Much has been written about a recent unfortunate New York Times Magazine cover story. My favorite is an article on Salon.com by Rebecca Traister. After forcing myself to read the aforementioned NYT article that shall go unnamed, I just feel incredibly queasy. In all fairness, I thought I should read it before criticizing it, but I don't want to waste any more time even thinking about it when my copy of the new revised and expanded edition of That's Revolting! Queer Strategies for Resisting Assimilation is sitting right here in front of me begging to be read.
I just can't believe how bad that article was and I am mortally offended that the NYT saw fit to grant her ten full pages to spew that nonsense. Oh, and to make matters queasier, she actually studied at Eugene Lang College, an institution that I am proud to have recently graduated from with a concentration in Creative Nonfiction and a minor in Poetry. I don't know who she studied with, but I assure you that none of that would have flown with my senior work advisor, Pulitzer prize-winning critic, journalist, author and personal hero of mine, Margo Jefferson.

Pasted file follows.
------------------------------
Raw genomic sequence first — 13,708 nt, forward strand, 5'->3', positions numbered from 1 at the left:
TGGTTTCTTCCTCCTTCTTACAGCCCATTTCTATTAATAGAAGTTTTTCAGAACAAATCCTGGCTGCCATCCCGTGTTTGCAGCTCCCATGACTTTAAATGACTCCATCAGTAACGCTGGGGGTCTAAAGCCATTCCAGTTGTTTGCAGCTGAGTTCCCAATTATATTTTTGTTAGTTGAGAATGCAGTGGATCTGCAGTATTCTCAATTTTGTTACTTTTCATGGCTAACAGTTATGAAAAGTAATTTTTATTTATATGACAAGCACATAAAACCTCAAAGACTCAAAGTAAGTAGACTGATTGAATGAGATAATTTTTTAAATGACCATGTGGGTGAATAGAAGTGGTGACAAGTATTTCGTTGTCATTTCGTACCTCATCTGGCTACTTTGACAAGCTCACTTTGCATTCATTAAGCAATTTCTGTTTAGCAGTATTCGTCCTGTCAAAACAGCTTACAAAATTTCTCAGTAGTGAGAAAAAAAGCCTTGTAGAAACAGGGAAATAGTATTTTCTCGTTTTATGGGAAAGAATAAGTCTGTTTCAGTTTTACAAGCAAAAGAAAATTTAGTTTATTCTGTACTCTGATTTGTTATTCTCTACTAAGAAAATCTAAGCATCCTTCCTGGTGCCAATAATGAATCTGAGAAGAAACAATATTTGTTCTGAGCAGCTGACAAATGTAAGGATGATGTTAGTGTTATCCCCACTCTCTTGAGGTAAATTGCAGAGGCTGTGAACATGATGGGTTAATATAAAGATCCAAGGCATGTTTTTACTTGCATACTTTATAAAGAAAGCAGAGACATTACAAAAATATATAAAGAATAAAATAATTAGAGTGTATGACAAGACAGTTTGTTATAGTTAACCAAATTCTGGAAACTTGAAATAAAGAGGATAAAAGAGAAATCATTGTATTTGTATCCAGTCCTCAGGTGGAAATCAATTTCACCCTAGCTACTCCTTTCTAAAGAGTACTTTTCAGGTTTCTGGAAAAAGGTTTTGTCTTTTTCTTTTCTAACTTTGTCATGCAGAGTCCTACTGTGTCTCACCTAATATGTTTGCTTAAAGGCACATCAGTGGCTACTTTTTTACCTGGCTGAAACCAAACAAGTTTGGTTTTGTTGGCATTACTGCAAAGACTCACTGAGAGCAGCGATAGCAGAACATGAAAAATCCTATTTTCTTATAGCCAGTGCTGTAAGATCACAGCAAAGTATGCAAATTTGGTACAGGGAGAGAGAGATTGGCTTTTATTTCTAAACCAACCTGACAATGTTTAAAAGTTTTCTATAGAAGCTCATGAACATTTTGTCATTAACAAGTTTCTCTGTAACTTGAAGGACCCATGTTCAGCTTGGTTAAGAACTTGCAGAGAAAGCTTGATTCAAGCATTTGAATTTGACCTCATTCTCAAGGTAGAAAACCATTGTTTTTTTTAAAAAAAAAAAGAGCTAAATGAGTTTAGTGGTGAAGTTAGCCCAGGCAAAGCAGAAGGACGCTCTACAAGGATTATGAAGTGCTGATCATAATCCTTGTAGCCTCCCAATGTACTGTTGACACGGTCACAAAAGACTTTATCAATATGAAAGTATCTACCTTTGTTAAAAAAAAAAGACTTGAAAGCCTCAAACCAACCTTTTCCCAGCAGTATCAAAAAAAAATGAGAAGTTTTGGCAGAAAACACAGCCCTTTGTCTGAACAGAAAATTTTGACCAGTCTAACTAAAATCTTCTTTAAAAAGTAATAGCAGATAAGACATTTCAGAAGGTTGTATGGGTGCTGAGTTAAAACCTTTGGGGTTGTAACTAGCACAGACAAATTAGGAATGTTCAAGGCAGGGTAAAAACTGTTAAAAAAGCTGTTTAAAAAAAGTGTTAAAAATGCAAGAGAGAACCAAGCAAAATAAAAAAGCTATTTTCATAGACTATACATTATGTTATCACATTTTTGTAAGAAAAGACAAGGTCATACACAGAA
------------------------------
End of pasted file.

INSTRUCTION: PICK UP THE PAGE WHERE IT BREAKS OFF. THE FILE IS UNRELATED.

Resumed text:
I will say this though, before I return to cleansing myself with radical queerness: When I took these pictures of myself, I meant them as an illustration of my greatest fears and a critique of the options/representations of women in media and the arts. Looking pretty and destroyed passed out on rumpled sheets, an unused camera lifeless around my neck, I called them my "photowhore" pictures. I don't think anyone got it.
With young women posing for pictures like this, is it any wonder that my critique didn't register?
photo of Emily Gould by Elinor Carucci
E.T.A: I would like to start a conversation that situates such self-involved tripe as Gould's within the sphere of normative whiteness. While critiques have been multiple and various, I have yet to see one that explores this. It is a definitive aspect of white privilege to be able to make work that is essentially about nothing other than the small petty exploits of one person.